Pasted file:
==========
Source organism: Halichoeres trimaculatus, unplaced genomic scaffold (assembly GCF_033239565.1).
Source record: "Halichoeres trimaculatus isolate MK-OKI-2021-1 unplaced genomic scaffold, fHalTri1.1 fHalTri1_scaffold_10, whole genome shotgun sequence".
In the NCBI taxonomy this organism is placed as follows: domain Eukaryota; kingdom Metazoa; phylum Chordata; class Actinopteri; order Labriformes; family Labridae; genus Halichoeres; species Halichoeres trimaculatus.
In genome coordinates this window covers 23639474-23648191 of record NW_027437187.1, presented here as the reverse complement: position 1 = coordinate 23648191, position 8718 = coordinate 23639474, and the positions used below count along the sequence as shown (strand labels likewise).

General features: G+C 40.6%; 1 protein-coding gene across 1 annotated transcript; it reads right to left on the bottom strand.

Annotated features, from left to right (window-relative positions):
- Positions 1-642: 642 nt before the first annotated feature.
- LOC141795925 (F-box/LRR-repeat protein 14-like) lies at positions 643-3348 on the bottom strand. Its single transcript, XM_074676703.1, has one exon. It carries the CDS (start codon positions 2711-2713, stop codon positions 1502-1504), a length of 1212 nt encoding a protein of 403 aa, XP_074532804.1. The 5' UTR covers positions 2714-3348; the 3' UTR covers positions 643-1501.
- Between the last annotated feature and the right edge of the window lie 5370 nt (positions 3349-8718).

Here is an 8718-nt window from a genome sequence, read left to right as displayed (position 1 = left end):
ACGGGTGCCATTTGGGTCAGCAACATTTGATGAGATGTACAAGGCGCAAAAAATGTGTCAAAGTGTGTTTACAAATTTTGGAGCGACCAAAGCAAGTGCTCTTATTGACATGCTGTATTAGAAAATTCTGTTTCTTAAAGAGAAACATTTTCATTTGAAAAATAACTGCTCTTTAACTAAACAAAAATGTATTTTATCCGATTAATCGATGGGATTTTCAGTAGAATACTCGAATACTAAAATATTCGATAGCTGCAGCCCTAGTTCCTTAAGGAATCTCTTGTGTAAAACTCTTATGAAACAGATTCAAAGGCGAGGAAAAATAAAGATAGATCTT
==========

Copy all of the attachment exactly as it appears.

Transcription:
Source organism: Halichoeres trimaculatus, unplaced genomic scaffold (assembly GCF_033239565.1).
Source record: "Halichoeres trimaculatus isolate MK-OKI-2021-1 unplaced genomic scaffold, fHalTri1.1 fHalTri1_scaffold_10, whole genome shotgun sequence".
In the NCBI taxonomy this organism is placed as follows: domain Eukaryota; kingdom Metazoa; phylum Chordata; class Actinopteri; order Labriformes; family Labridae; genus Halichoeres; species Halichoeres trimaculatus.
In genome coordinates this window covers 23639474-23648191 of record NW_027437187.1, presented here as the reverse complement: position 1 = coordinate 23648191, position 8718 = coordinate 23639474, and the positions used below count along the sequence as shown (strand labels likewise).

General features: G+C 40.6%; 1 protein-coding gene across 1 annotated transcript; it reads right to left on the bottom strand.

Annotated features, from left to right (window-relative positions):
- Positions 1-642: 642 nt before the first annotated feature.
- LOC141795925 (F-box/LRR-repeat protein 14-like) lies at positions 643-3348 on the bottom strand. Its single transcript, XM_074676703.1, has one exon. It carries the CDS (start codon positions 2711-2713, stop codon positions 1502-1504), a length of 1212 nt encoding a protein of 403 aa, XP_074532804.1. The 5' UTR covers positions 2714-3348; the 3' UTR covers positions 643-1501.
- Between the last annotated feature and the right edge of the window lie 5370 nt (positions 3349-8718).

Here is an 8718-nt window from a genome sequence, read left to right as displayed (position 1 = left end):
ACGGGTGCCATTTGGGTCAGCAACATTTGATGAGATGTACAAGGCGCAAAAAATGTGTCAAAGTGTGTTTACAAATTTTGGAGCGACCAAAGCAAGTGCTCTTATTGACATGCTGTATTAGAAAATTCTGTTTCTTAAAGAGAAACATTTTCATTTGAAAAATAACTGCTCTTTAACTAAACAAAAATGTATTTTATCCGATTAATCGATGGGATTTTCAGTAGAATACTCGAATACTAAAATATTCGATAGCTGCAGCCCTAGTTCCTTAAGGAATCTCTTGTGTAAAACTCTTATGAAACAGATTCAAAGGCGAGGAAAAATAAAGATAGATCTT